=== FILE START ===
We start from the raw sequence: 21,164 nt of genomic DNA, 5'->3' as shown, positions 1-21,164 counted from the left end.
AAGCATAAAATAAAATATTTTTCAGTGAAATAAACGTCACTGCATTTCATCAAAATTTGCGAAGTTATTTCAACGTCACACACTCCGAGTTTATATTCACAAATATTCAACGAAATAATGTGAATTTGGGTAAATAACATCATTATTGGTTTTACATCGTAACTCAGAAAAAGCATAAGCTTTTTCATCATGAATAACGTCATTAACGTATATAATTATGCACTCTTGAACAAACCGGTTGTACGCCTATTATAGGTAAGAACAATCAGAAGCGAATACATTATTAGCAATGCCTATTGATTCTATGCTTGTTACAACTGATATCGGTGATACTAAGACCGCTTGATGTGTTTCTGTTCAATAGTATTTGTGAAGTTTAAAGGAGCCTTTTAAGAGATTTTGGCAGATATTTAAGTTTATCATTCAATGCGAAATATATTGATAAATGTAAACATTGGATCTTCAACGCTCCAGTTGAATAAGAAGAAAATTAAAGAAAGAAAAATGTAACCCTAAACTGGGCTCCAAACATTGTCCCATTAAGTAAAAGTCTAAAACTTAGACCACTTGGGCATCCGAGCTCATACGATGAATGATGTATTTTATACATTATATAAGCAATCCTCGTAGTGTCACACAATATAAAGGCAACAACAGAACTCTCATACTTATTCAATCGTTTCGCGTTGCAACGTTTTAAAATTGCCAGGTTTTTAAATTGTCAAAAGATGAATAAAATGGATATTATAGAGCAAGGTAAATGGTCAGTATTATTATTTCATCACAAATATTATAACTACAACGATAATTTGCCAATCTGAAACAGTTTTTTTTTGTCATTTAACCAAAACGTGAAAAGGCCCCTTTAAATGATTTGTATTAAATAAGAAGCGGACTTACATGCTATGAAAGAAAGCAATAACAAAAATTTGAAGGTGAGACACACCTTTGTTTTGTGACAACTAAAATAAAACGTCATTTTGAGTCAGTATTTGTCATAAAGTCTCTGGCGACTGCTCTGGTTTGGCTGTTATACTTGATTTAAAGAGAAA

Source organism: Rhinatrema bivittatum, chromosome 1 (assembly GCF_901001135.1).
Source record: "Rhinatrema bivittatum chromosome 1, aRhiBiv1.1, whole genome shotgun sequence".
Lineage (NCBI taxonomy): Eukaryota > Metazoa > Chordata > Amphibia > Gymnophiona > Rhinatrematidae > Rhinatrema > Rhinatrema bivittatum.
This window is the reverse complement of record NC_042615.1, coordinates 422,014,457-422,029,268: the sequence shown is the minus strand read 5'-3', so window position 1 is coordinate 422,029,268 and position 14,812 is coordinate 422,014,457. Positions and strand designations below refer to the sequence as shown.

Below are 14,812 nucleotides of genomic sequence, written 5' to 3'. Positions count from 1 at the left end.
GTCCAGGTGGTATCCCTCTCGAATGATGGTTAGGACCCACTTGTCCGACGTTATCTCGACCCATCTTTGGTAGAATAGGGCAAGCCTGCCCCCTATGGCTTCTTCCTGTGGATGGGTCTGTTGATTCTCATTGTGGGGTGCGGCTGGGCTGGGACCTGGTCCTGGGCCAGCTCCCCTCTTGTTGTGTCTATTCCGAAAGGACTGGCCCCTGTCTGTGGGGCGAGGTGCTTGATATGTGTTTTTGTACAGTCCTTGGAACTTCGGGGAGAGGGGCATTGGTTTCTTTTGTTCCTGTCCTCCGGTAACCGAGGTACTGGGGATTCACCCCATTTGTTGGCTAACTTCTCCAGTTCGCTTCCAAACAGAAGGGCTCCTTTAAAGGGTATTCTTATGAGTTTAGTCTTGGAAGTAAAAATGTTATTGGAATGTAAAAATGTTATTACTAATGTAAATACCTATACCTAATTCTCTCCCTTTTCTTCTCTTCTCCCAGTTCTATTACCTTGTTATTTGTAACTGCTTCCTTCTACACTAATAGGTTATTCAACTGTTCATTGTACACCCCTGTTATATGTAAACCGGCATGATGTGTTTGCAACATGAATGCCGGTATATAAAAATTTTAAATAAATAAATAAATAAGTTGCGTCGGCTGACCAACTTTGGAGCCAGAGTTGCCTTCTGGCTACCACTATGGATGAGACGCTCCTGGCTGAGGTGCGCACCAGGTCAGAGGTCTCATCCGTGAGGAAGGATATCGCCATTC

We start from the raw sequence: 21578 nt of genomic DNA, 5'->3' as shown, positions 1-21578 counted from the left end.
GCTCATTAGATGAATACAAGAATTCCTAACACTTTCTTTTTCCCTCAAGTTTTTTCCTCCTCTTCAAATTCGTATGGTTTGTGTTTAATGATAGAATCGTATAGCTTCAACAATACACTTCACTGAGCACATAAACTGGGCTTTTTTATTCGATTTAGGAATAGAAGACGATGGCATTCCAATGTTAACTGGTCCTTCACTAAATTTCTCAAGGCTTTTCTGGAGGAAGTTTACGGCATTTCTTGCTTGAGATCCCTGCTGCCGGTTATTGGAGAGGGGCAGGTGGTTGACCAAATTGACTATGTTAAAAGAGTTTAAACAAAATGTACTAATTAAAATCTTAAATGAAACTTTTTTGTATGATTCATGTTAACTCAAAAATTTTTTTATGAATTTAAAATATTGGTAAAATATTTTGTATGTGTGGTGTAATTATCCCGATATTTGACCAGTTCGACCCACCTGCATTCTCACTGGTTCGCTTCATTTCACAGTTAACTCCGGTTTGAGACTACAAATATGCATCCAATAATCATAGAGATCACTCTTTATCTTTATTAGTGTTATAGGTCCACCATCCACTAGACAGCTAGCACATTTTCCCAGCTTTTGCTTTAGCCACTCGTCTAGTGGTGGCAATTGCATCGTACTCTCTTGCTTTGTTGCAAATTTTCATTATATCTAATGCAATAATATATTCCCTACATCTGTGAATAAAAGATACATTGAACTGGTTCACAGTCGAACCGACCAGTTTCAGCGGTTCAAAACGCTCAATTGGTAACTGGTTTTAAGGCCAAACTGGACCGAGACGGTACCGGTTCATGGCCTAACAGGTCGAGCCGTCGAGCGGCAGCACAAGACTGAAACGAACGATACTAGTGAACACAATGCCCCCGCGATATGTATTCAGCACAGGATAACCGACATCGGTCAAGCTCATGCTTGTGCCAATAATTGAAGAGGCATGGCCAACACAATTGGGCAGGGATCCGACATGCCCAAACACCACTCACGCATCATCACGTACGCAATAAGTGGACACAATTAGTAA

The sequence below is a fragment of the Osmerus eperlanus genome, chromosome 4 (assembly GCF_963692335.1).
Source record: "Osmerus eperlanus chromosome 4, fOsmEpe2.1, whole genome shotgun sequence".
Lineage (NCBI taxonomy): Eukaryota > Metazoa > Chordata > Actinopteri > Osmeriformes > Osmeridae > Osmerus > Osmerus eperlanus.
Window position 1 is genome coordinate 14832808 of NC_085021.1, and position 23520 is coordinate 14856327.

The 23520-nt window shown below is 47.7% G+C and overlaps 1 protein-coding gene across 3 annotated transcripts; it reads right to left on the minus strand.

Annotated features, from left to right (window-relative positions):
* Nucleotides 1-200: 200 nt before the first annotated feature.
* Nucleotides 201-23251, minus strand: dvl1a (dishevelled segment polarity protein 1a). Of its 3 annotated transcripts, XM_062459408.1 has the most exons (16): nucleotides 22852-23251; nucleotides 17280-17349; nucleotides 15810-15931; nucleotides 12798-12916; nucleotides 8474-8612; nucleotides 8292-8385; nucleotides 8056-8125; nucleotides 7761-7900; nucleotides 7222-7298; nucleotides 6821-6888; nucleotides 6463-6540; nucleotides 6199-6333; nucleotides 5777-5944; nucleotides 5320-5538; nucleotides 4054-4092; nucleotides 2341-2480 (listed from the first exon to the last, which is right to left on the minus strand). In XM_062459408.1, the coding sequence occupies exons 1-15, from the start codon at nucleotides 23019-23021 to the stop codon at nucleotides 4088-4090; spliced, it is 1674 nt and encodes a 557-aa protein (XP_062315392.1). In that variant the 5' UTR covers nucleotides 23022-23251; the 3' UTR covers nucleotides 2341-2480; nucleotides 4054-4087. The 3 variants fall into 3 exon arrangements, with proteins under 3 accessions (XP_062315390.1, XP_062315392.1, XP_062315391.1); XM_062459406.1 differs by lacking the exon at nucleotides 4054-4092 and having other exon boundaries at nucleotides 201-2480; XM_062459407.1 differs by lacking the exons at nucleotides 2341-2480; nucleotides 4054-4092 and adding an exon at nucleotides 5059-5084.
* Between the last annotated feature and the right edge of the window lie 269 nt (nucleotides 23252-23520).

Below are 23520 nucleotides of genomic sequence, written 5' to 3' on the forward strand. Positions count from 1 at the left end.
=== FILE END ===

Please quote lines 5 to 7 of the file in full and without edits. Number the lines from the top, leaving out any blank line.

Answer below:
Lineage (NCBI taxonomy): Eukaryota > Metazoa > Chordata > Amphibia > Gymnophiona > Rhinatrematidae > Rhinatrema > Rhinatrema bivittatum.
This window is the reverse complement of record NC_042615.1, coordinates 422,014,457-422,029,268: the sequence shown is the minus strand read 5'-3', so window position 1 is coordinate 422,029,268 and position 14,812 is coordinate 422,014,457. Positions and strand designations below refer to the sequence as shown.

Below are 14,812 nucleotides of genomic sequence, written 5' to 3'. Positions count from 1 at the left end.